Sen. Joe Manchin (D-W.Va.) and supporters of his energy permitting reform effort are turning up the heat as the side deal he engineered for his vote on the Inflation Reduction Act struggles to become law.
Manchin on Tuesday blasted what he described as “revenge politics” as Republicans and progressives alike say they want to stop his deal from getting past the finishing line.
GOP senators are sore that they voted for a semiconductor manufacturing bill over the summer after Senate Minority Leader Mitch McConnell (R-Ky.) warned they’d oppose that measure if Democrats went forward with their tax, climate and health care bill under a process that dodges a filibuster.
Shortly after the semiconductor bill passed the Senate, Manchin and Senate Majority Leader Charles Schumer (D-N.Y.) announced a surprise deal on their package allowing the massive Democratic bill to move forward.
“I’m hearing that the Republican leadership is upset and they’re saying ‘We’re not going to give a victory to Joe Manchin’ — Joe Manchin’s not looking for a victory,” Manchin said on Tuesday.
“We’ve got a good piece of legislation that’s extremely balanced and I think it’ll prove itself in time. The bottom line is, how much suffering and how much pain do you want to inflict on the American people for the time?” he added.
Progressives in the House also have lingering anger toward Manchin, whose demands torpedoed their efforts for an even larger tax, climate and health care package.
Their opposition now is more centered on the permitting changes for new energy projects desired by Manchin, which they say would hurt the environment and contribute to climate change.
Manchin said that he is talking to both Republicans and Democrats on the issue, saying, “I’ve had conversations with everybody, I always do that.”
Schumer wants to add Manchin’s permitting reform legislation to a must-pass spending bill that has to be approved by Congress by Oct. 1 to prevent a government shutdown.
In the Senate, it appears such a package will need at least 12 Republican votes to get to 60, the number needed to overcome a filibuster. Sens. Bernie Sanders (I-Vt.) and Ed Markey (D-Mass.) say they will vote against a funding bill that includes the permitting reforms.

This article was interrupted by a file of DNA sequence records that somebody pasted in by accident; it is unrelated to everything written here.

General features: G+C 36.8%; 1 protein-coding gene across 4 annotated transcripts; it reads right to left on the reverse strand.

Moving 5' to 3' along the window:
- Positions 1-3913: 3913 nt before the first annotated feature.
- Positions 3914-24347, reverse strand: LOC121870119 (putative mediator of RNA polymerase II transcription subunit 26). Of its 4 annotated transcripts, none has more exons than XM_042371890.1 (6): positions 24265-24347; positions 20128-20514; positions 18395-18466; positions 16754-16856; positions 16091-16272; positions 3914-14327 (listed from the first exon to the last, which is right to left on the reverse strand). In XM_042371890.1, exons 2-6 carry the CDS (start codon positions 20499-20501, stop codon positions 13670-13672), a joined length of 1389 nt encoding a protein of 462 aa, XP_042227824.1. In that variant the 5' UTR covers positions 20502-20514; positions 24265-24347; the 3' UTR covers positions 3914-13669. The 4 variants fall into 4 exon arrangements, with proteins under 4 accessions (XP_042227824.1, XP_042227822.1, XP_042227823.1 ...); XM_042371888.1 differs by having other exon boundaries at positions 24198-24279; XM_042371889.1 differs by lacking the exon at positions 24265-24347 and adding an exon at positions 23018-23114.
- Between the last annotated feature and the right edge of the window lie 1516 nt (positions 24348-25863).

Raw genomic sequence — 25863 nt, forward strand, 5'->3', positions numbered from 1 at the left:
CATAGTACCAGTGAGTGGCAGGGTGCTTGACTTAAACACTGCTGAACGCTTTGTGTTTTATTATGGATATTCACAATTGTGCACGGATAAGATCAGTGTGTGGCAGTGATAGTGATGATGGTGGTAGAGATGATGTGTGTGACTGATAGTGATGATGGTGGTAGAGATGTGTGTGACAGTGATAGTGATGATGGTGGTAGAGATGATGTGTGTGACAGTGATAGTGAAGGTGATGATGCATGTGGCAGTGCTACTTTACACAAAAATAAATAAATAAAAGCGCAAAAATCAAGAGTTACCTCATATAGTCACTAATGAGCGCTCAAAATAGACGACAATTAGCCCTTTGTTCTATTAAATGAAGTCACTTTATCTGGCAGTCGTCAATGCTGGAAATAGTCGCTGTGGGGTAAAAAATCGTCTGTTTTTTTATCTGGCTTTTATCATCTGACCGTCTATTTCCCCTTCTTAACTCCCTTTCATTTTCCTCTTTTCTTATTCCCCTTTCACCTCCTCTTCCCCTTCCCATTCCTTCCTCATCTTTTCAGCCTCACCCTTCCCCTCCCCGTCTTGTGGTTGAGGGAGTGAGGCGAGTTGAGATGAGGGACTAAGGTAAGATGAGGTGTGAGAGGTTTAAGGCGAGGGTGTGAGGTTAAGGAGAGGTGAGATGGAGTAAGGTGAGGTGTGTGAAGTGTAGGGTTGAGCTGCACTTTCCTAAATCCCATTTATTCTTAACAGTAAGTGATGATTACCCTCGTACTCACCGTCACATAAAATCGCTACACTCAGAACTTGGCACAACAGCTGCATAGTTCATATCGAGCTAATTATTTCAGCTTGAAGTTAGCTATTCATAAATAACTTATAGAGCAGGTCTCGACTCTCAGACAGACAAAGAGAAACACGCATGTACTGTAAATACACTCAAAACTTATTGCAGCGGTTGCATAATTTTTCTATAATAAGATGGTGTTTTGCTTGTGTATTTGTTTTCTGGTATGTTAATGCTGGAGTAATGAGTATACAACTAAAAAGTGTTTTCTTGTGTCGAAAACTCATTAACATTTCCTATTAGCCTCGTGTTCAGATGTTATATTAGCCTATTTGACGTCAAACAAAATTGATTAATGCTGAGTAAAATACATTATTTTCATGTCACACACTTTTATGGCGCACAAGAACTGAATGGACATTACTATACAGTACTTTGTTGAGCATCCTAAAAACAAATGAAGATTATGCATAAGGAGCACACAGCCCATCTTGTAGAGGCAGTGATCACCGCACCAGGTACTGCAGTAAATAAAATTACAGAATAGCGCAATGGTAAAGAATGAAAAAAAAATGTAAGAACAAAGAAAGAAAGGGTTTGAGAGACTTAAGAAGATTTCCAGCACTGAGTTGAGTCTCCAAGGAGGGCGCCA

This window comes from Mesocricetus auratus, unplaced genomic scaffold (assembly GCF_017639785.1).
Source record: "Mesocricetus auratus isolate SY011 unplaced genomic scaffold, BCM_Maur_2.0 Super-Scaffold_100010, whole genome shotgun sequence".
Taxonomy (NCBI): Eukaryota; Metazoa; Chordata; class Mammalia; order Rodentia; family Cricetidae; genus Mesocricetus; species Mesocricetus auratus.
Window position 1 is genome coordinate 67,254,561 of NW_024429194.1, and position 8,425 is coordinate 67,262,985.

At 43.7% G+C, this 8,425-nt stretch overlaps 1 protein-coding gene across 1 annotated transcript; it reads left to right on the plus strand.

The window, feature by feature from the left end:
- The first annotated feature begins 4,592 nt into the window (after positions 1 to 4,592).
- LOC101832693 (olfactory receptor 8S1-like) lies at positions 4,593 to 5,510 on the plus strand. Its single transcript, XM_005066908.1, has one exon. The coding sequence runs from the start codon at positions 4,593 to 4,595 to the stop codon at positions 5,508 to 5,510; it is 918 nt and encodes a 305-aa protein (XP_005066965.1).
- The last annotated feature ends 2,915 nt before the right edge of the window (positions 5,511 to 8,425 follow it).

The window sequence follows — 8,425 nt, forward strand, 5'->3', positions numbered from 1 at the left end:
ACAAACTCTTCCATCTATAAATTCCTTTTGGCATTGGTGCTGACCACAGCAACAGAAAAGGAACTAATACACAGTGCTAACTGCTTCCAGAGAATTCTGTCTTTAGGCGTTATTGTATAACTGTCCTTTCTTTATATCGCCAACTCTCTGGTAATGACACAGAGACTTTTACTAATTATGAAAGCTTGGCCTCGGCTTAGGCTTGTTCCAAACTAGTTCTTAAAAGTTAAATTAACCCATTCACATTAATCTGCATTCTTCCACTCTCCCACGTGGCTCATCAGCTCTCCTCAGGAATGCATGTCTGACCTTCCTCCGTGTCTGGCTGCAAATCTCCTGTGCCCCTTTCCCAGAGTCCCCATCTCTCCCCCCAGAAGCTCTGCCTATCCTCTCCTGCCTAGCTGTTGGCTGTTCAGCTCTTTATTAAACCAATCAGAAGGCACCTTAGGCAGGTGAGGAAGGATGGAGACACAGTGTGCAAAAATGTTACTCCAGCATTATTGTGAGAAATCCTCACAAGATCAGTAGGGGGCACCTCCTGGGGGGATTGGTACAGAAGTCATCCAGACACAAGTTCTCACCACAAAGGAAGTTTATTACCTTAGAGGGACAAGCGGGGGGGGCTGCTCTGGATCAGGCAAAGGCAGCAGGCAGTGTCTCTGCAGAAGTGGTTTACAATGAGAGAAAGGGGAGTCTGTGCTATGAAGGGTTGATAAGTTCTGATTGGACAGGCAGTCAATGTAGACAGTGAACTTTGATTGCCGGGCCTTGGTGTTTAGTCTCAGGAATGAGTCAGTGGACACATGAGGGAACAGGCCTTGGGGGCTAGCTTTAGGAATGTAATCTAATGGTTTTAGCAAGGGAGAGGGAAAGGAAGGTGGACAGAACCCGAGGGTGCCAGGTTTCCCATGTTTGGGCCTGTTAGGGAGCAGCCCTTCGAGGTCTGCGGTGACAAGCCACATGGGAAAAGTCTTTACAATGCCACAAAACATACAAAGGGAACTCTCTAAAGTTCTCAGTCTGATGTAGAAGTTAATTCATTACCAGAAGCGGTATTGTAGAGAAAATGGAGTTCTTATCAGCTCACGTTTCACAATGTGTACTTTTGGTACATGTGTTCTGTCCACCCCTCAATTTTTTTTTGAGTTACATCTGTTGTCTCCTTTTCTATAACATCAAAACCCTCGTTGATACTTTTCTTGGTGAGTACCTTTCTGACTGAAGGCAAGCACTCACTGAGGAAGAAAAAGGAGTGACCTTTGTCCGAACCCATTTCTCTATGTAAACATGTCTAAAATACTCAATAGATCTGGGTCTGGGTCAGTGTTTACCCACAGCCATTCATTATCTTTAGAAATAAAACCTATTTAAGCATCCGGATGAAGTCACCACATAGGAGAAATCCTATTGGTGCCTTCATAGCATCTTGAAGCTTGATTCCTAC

On the House side, a group of nearly 80 Democrats are calling for stopgap funding to be separated from the permitting reforms. A few dozen conservative House Republicans also say they’ll oppose any stopgap funding measure that doesn’t continue into next year — when Republicans hope they’ll have new House and Senate majorities.
Many of the progressives opposing the Manchin push, however, may not be willing to shut down the government over the issue.
Schumer insisted on Tuesday that the permitting reform measures would remain in the stopgap funding package, telling reporters, “There’s no reason Republicans shouldn’t support it.”
Meanwhile, Axios reported Friday that White House chief of staff Ron Klain had called Rep. Pramila Jayapal (D-Wash.), the chairwoman of the Congressional Progressive Caucus, to try to convince her to support the bill.
Office of Management and Budget Director Shalanda Young, counselor to the president Steve Ricchetti and legislative affairs director Louisa Terrell have also been in touch with lawmakers, according to the news outlet.
Asked for comment, a White House official told The Hill that senior officials, led by Terrell, are always in contact with Congress on White House priorities, but declined to remark on the specifics.
Politico recently reported that Schumer had also been talking to progressives, including Jayapal.
Asked Tuesday about her conversations with Schumer and the White House, Jayapal said, “We haven’t had any recently. We’re waiting to see what the Senate can do, and we’ll go from there.”
“But I think we’ve made it clear where the caucus is and we’ll just see,” she added.
Rep. Jared Huffman (D-Calif.), who has vocally opposed the permitting deal, also told Politico that he had planned to discuss the issue with Schumer. The conversation was reportedly one of several the Democratic leader had planned in an attempt to sway progressives.
Rep. Raúl Grijalva (D-Ariz.), who has been spearheading the push against the Manchin language, said he was working on scheduling a time to meet with Speaker Nancy Pelosi (D-Calif.) and hoped to meet with her before other officials.
Grijalva also cautioned that any progressive who opines on permitting reform in these meetings may not speak for the entire caucus — which, depending on where Republicans land, could be important, given the small Democratic majority in the House.
“The Senate seems to stereotype that we’re a monolith. We’re not,” he said. “Progressives are diverse and the people who care about this issue are going to continue to care about it.”